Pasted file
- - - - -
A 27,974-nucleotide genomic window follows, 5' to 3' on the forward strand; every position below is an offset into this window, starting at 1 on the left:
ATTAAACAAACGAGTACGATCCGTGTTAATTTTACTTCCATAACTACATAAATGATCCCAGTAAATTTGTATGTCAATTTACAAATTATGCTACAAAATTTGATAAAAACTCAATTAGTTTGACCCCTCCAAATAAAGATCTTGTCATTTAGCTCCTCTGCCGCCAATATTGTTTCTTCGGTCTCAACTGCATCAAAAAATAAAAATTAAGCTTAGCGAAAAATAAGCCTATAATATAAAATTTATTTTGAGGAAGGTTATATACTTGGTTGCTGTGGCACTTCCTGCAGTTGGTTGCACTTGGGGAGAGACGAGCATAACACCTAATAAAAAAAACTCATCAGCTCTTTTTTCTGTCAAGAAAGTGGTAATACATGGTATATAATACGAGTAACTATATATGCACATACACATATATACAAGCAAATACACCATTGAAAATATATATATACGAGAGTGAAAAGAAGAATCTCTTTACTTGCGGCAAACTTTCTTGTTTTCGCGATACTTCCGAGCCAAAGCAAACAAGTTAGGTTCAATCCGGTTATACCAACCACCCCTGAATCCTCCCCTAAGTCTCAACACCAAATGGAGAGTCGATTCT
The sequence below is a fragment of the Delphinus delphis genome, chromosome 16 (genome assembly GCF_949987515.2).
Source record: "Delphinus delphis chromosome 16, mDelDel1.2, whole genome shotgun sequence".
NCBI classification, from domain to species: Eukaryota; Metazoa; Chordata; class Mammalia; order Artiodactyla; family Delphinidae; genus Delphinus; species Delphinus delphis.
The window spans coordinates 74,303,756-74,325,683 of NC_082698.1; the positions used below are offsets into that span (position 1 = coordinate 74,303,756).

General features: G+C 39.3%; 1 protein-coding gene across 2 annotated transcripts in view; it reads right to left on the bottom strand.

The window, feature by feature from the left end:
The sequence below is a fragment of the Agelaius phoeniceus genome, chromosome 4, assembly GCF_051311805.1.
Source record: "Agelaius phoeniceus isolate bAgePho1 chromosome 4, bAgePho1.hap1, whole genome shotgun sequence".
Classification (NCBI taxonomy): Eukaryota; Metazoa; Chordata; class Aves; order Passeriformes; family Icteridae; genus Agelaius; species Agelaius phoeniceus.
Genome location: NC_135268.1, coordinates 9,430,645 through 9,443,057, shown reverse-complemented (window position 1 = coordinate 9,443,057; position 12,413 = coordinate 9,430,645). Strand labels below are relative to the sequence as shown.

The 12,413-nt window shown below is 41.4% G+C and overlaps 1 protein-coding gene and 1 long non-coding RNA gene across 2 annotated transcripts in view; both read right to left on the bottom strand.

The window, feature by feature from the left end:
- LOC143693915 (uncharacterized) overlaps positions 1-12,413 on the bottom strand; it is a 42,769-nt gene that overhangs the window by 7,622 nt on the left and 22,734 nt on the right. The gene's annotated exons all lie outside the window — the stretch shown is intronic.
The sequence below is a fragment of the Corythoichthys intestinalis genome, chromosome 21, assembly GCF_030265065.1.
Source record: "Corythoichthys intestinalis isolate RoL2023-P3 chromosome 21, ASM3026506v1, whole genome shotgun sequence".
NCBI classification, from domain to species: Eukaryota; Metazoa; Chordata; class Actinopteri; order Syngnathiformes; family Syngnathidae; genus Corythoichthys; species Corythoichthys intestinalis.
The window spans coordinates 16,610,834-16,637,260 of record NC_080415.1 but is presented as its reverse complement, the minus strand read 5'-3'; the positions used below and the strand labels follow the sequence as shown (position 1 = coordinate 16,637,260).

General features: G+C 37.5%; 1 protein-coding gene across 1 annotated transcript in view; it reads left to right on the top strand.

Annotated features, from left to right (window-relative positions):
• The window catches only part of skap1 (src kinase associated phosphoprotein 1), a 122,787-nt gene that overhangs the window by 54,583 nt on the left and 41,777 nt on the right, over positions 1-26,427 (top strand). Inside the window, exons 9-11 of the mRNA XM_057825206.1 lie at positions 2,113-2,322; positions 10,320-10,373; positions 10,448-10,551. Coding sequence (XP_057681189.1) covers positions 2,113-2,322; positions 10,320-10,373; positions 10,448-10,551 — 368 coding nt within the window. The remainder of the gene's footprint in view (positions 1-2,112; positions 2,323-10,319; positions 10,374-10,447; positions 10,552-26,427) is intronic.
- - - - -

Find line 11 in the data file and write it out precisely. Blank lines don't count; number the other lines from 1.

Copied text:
Classification (NCBI taxonomy): Eukaryota; Metazoa; Chordata; class Aves; order Passeriformes; family Icteridae; genus Agelaius; species Agelaius phoeniceus.